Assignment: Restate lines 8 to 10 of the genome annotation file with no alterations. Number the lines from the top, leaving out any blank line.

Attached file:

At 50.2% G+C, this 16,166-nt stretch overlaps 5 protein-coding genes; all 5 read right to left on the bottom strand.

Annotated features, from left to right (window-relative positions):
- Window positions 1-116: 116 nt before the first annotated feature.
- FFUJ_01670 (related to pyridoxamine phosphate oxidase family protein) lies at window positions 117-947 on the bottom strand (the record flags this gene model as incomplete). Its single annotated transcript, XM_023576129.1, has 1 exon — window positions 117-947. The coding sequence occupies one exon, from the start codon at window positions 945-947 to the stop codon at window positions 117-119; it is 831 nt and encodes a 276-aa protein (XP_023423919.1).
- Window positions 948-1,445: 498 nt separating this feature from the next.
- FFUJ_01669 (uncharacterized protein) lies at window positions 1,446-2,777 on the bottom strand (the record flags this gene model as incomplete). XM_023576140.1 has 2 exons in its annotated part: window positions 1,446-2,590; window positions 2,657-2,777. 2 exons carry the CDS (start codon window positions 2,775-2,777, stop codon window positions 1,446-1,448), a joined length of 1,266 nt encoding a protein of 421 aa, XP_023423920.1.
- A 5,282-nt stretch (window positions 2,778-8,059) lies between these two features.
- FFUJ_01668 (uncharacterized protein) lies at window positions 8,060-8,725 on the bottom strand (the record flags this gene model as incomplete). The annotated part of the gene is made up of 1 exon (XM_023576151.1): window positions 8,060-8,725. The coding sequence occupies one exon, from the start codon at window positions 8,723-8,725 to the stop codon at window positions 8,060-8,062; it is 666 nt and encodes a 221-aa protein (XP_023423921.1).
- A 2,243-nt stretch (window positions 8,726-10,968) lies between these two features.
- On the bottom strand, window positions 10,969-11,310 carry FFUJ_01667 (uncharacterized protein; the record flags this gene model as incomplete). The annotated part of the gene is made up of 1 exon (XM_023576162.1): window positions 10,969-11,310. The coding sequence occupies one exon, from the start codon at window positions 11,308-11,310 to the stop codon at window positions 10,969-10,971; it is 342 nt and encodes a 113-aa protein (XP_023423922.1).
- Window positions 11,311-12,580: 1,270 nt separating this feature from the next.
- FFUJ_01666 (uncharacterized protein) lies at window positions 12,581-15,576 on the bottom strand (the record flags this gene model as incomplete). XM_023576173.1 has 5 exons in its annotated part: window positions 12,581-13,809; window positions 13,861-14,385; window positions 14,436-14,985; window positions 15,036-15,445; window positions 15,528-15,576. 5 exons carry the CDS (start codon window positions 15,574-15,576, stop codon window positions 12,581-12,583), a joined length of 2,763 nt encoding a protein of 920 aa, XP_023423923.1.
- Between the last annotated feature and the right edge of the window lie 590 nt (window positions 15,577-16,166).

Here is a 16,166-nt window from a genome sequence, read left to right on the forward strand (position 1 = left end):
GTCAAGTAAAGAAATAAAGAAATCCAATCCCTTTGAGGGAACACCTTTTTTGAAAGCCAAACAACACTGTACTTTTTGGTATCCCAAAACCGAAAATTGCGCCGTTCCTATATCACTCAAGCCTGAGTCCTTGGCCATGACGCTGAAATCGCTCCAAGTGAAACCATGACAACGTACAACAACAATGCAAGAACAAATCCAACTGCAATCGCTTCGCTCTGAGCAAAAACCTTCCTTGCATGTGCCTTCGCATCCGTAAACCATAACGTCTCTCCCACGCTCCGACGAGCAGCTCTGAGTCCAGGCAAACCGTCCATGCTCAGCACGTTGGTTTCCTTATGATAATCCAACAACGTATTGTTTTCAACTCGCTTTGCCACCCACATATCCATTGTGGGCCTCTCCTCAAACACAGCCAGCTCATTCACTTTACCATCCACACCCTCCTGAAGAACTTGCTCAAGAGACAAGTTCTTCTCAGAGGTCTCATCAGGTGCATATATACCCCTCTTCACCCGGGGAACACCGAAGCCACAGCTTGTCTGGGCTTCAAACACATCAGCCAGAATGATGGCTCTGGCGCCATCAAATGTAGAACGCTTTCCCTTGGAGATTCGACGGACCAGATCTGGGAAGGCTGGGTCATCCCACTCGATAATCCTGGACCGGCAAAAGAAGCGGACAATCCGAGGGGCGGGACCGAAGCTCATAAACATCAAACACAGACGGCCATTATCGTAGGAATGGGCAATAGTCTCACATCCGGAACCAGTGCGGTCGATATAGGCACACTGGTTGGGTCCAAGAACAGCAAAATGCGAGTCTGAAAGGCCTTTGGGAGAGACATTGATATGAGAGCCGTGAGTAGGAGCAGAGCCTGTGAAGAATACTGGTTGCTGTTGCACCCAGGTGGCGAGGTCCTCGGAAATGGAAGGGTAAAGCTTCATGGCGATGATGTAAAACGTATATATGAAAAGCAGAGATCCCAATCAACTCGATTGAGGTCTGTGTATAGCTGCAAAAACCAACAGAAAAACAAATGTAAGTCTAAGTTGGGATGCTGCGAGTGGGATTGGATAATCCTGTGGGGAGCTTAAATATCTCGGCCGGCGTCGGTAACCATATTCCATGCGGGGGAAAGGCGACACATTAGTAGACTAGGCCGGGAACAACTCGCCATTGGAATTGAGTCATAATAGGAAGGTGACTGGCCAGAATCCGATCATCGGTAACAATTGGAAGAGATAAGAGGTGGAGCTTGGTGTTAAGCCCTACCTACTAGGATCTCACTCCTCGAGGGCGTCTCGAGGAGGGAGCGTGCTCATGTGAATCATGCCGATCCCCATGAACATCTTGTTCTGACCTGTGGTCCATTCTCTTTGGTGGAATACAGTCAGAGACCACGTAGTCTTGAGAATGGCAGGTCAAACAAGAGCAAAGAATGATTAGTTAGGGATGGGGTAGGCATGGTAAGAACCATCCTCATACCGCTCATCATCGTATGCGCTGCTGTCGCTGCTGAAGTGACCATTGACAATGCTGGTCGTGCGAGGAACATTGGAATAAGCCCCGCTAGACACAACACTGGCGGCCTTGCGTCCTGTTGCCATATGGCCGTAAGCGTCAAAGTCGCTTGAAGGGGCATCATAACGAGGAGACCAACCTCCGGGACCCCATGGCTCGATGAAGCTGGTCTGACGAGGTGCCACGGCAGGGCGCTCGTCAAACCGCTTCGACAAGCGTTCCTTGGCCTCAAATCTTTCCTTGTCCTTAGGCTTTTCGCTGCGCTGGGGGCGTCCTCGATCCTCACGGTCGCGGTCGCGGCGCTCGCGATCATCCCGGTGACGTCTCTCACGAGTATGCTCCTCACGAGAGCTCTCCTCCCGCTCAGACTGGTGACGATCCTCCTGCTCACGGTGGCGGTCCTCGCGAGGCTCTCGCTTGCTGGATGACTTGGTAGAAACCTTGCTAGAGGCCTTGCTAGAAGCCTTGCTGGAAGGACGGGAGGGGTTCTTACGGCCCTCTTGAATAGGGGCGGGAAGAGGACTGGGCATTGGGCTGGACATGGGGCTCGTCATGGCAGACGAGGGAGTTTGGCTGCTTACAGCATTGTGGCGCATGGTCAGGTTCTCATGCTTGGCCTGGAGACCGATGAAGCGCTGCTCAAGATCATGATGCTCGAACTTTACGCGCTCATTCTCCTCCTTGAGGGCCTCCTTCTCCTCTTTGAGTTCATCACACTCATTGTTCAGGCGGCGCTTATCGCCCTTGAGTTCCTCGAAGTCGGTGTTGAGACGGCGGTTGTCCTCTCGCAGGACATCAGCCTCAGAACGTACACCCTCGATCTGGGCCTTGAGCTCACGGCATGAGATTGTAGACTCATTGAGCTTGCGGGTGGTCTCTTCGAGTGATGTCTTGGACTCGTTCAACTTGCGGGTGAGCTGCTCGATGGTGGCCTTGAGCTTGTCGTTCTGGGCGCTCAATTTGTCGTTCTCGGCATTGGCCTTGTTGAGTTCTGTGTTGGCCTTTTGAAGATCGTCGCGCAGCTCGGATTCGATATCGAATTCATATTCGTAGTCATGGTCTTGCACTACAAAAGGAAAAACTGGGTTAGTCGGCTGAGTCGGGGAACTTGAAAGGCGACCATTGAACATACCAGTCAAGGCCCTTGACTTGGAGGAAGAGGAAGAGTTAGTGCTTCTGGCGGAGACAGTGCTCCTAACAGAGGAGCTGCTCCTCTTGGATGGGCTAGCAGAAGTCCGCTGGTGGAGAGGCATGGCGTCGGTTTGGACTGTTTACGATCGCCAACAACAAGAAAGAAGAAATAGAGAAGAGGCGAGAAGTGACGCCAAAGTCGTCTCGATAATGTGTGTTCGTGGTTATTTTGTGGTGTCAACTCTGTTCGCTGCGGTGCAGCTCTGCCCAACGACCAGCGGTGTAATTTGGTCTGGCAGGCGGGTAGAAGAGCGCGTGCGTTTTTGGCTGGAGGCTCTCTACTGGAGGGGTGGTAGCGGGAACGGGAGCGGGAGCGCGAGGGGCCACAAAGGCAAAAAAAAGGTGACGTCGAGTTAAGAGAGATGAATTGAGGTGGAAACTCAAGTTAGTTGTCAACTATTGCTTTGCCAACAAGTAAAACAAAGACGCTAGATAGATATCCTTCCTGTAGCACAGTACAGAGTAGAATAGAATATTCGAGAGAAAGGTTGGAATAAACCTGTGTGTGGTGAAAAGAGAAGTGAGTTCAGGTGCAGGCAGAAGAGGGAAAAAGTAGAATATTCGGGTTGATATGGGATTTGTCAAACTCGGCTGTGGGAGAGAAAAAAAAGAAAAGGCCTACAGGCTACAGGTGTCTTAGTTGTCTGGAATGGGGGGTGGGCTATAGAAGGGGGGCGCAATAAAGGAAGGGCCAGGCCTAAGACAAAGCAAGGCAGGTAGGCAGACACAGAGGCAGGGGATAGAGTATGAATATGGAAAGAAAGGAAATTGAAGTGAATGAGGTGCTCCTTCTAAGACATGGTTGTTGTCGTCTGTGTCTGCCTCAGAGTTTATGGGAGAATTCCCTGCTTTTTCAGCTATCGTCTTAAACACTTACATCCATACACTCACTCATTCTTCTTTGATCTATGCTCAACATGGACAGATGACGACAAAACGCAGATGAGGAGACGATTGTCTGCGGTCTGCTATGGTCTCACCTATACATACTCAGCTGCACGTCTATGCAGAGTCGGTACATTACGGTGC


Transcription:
- FFUJ_01668 (uncharacterized protein) lies at window positions 8,060-8,725 on the bottom strand (the record flags this gene model as incomplete). The annotated part of the gene is made up of 1 exon (XM_023576151.1): window positions 8,060-8,725. The coding sequence occupies one exon, from the start codon at window positions 8,723-8,725 to the stop codon at window positions 8,060-8,062; it is 666 nt and encodes a 221-aa protein (XP_023423921.1).
- A 2,243-nt stretch (window positions 8,726-10,968) lies between these two features.
- On the bottom strand, window positions 10,969-11,310 carry FFUJ_01667 (uncharacterized protein; the record flags this gene model as incomplete). The annotated part of the gene is made up of 1 exon (XM_023576162.1): window positions 10,969-11,310. The coding sequence occupies one exon, from the start codon at window positions 11,308-11,310 to the stop codon at window positions 10,969-10,971; it is 342 nt and encodes a 113-aa protein (XP_023423922.1).